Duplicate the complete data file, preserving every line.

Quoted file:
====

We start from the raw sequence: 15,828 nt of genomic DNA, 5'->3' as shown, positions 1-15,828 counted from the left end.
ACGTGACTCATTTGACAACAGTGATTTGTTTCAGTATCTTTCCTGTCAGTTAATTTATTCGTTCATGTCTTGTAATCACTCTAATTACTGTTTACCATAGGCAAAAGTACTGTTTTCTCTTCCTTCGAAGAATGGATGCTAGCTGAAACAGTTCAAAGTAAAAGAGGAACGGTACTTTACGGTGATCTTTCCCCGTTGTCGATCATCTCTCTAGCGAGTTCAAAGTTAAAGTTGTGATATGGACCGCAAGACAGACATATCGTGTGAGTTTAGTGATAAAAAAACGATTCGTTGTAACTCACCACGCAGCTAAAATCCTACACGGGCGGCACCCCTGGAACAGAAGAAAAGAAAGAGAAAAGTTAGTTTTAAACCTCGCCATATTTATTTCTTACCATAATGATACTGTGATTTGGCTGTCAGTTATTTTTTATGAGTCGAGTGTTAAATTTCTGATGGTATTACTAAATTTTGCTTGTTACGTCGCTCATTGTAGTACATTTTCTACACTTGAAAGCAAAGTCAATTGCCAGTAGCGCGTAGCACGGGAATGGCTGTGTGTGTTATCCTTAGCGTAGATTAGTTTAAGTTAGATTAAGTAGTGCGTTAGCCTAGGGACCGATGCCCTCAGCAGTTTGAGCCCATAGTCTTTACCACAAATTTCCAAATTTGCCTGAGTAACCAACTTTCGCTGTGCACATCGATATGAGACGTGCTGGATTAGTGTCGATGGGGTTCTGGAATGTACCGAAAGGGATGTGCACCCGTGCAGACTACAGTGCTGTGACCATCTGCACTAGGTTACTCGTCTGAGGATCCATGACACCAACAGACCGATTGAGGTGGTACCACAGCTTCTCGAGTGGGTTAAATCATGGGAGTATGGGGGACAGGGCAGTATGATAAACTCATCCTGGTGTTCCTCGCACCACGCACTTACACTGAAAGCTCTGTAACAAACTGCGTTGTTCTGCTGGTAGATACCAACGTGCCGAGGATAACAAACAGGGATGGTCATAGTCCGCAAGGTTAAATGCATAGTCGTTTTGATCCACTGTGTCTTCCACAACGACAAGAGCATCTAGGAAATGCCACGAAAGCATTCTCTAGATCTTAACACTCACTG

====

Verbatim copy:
We start from the raw sequence: 15,828 nt of genomic DNA, 5'->3' as shown, positions 1-15,828 counted from the left end.
ACGTGACTCATTTGACAACAGTGATTTGTTTCAGTATCTTTCCTGTCAGTTAATTTATTCGTTCATGTCTTGTAATCACTCTAATTACTGTTTACCATAGGCAAAAGTACTGTTTTCTCTTCCTTCGAAGAATGGATGCTAGCTGAAACAGTTCAAAGTAAAAGAGGAACGGTACTTTACGGTGATCTTTCCCCGTTGTCGATCATCTCTCTAGCGAGTTCAAAGTTAAAGTTGTGATATGGACCGCAAGACAGACATATCGTGTGAGTTTAGTGATAAAAAAACGATTCGTTGTAACTCACCACGCAGCTAAAATCCTACACGGGCGGCACCCCTGGAACAGAAGAAAAGAAAGAGAAAAGTTAGTTTTAAACCTCGCCATATTTATTTCTTACCATAATGATACTGTGATTTGGCTGTCAGTTATTTTTTATGAGTCGAGTGTTAAATTTCTGATGGTATTACTAAATTTTGCTTGTTACGTCGCTCATTGTAGTACATTTTCTACACTTGAAAGCAAAGTCAATTGCCAGTAGCGCGTAGCACGGGAATGGCTGTGTGTGTTATCCTTAGCGTAGATTAGTTTAAGTTAGATTAAGTAGTGCGTTAGCCTAGGGACCGATGCCCTCAGCAGTTTGAGCCCATAGTCTTTACCACAAATTTCCAAATTTGCCTGAGTAACCAACTTTCGCTGTGCACATCGATATGAGACGTGCTGGATTAGTGTCGATGGGGTTCTGGAATGTACCGAAAGGGATGTGCACCCGTGCAGACTACAGTGCTGTGACCATCTGCACTAGGTTACTCGTCTGAGGATCCATGACACCAACAGACCGATTGAGGTGGTACCACAGCTTCTCGAGTGGGTTAAATCATGGGAGTATGGGGGACAGGGCAGTATGATAAACTCATCCTGGTGTTCCTCGCACCACGCACTTACACTGAAAGCTCTGTAACAAACTGCGTTGTTCTGCTGGTAGATACCAACGTGCCGAGGATAACAAACAGGGATGGTCATAGTCCGCAAGGTTAAATGCATAGTCGTTTTGATCCACTGTGTCTTCCACAACGACAAGAGCATCTAGGAAATGCCACGAAAGCATTCTCTAGATCTTAACACTCACTG